Traveling home from Canada is always bittersweet, partly because it means vacation is over and partly because I’m looking forward to getting home to (this is embarrassing) my cats. I know they sit around waiting for me, looking for me. I have this on good authority—not just from the cats themselves. But my across-the-street neighbor Sonya who takes care of my cats (thanks, Sonya!) tells me that they do. I believe her because when she’s gone, her cats have looked around for her when she’s gone, racing to the door as I open it and then shrinking back when they realize I’m not her.
So as Dick and I drove down from Vancouver Island, we made stops in Washington and Oregon to visit with friends who, like us, once worked for The Sacramento Bee newspaper. I left (OK, was laid off) long ago, in the mid-1980s, and had the shortest tenure of, well, just about anybody who’s ever worked there. Dick had the pleasure of a 40-year career (39 of them with The Bee and a most memorable year in Honolulu at the Star-Bulletin) in journalism before he retired.
Our Washington friends, Edie Lau and Jon Williams, ace reporter and photographer/page designer, respectively, amazed us years ago by moving around the country to different newspapers, trying to find a niche. They lived separately for years, even after they married, trying to find the right paper. They eventually came back to Sacramento at the same time to work at The Bee. But now they have found an even better life in Poulsbo, Washington, for themselves, their daughter Riis, their two dogs, Comet and Georgia, and six chickens.
When we first visited them not long after they’d moved to Poulsbo, where Jon found work on a small newspaper, we were impressed with all the work they’d done on their new home—especially in creating a garden and Jon’s incredible woodwork inside and out. The second time we visited, we were charmed by the Lau/Williams flock of chickens who, while they produce eggs, are more family than food source. Edie told me on this visit that as the girls age, the question of what to do with them arises. Do you let them move gracefully into their chicken dotage or do you put them on the table?
Edie and Jon say they don’t know the answer to that one—their girls are not that old yet—but I can tell you, especially when we saw Jon holding Kiev, one of their Russian Orloffs—I think the girls will live long, happy lives between their coop and their back yard until they gracefully exit through natural means.
Except maybe not poor Kiev, who is, quite literally, hen-pecked by her roommates. She has lost feathers; she is made to sit on all their eggs, to brood, even though there is no chance the eggs will hatch. (A rooster is not in the stars for this flock.)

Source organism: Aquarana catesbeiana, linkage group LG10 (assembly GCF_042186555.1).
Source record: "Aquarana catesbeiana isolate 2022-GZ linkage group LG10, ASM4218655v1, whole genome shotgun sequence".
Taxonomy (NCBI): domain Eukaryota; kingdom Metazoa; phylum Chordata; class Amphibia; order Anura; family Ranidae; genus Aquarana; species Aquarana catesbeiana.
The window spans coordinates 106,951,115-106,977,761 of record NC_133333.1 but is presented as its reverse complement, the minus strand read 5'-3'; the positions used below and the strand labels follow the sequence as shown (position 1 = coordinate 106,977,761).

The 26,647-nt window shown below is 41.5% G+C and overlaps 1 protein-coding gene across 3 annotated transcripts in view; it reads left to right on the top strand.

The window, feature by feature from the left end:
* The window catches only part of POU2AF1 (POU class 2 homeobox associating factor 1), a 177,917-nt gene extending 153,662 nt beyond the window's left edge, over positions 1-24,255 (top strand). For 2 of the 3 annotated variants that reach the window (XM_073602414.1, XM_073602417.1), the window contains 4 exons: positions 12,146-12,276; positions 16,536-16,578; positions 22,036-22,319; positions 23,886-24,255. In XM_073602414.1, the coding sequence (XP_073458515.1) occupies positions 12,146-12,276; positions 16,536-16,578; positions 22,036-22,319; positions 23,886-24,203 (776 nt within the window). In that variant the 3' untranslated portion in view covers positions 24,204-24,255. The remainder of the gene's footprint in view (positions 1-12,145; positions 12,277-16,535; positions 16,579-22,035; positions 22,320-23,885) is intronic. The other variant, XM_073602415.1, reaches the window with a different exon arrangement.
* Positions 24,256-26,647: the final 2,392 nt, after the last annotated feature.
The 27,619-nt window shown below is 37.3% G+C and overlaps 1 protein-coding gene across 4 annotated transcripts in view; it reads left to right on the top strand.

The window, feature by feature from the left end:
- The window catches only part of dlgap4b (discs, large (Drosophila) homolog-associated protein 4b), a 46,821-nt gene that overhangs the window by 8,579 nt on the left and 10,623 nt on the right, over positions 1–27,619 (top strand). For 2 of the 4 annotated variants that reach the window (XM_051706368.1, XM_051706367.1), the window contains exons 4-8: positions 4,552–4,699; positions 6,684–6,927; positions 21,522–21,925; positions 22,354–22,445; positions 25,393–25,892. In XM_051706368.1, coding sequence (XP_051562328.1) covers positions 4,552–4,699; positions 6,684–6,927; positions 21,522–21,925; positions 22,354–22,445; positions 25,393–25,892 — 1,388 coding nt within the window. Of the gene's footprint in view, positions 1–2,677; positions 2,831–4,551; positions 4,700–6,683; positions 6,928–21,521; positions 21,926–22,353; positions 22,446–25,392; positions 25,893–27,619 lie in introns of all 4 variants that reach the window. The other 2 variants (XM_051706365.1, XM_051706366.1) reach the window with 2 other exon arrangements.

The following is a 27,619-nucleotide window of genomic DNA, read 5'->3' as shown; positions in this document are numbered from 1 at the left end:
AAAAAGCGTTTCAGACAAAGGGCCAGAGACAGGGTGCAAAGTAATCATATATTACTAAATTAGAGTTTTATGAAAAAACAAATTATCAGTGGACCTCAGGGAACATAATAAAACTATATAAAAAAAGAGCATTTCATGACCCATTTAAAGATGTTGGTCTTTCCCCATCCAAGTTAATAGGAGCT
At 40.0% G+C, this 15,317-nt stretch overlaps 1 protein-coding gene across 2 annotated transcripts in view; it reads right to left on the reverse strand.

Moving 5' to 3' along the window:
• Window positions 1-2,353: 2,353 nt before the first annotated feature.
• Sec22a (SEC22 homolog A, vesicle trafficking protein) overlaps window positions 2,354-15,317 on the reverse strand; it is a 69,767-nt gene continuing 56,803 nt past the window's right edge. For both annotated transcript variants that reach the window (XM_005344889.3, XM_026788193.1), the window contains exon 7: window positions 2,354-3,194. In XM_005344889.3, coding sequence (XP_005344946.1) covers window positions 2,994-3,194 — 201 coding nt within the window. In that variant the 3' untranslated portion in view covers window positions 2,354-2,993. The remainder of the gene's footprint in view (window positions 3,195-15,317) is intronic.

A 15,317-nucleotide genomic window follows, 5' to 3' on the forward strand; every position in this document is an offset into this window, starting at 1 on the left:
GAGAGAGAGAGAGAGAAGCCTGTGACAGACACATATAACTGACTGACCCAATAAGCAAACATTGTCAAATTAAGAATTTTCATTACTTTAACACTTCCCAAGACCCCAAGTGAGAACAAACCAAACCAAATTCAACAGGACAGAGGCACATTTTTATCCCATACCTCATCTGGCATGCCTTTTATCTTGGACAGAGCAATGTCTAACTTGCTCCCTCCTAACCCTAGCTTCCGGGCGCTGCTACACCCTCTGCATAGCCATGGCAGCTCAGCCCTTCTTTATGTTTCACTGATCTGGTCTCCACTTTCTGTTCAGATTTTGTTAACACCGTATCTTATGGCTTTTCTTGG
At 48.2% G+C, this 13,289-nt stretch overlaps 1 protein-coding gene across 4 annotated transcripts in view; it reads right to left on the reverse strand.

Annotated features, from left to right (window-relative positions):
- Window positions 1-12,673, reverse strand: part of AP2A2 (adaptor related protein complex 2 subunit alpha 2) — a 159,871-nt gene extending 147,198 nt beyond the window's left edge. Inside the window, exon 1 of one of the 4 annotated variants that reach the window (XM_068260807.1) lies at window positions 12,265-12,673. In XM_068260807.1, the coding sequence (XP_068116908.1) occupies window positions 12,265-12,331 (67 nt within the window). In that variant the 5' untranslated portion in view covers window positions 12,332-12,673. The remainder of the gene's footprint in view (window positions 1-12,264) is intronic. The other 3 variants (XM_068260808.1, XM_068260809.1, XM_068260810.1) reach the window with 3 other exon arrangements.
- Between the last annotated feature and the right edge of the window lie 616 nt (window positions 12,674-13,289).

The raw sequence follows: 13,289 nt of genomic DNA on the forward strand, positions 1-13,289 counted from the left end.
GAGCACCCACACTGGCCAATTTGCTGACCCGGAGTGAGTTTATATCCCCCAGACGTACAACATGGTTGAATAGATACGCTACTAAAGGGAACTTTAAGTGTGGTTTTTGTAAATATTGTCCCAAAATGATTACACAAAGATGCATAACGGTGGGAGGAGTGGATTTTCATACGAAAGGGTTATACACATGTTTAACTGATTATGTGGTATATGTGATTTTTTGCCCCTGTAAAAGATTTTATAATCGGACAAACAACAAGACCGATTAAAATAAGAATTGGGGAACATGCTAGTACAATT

Still, Kiev seemed to perk up a bit when the family launched a brief search after she’d gone missing in the yard. Jon picked her up, and though Kiev struggled a bit (hens are apparently not good lap pets), she tolerated his attentions and posed for a nice family portrait.
Our friends Jay Mather and Diane Russell live in Sisters, Oregon, and they don’t have chickens—though they do have two cats, Luna and Noir. They left Sacramento only a few years ago, too, and have made a lovely home and yard in the high desert of Oregon. They, too, are both retired (Diane from UC Davis), something I envy even more as I face the onslaught of school again. Jay, a Pulitzer Prize-winning photographer, still shoots for fun, as Dick does, and is an avid bicyclist and woodworker. Diane is a great cook and gardener. Together, they are creating an oasis of peace and serenity there in Sisters.
This is all to say that there is life after newspapers, though I certainly didn’t think so when The Bee gave me the heave-ho twenty-five years ago. We journalists go on; we even thrive out in the “real” world or, if we’re lucky, in retirement. I worked for other media outlets and enjoyed them before falling into teaching journalism and writing full time. I am grateful for that, too. Sometimes it takes us a while to find our place in the world, that comfortable spot where we know we’re meant to be. Some people never do find that spot.
So I’m still thinking of poor Kiev, the hen-pecked hen, the low girl on the totem pole of her flock, who apparently gets shooed back into the coop to sit on everyone’s eggs. Someone’s gotta do it, after all. Someone’s gotta sit and do the job no one else wants to do. And sometimes, to us non-chickens, it looks like Kiev is under duress when, really, she’s the zen one, meditating to her chicken mantras, knowing she’s right where she’s meant to be.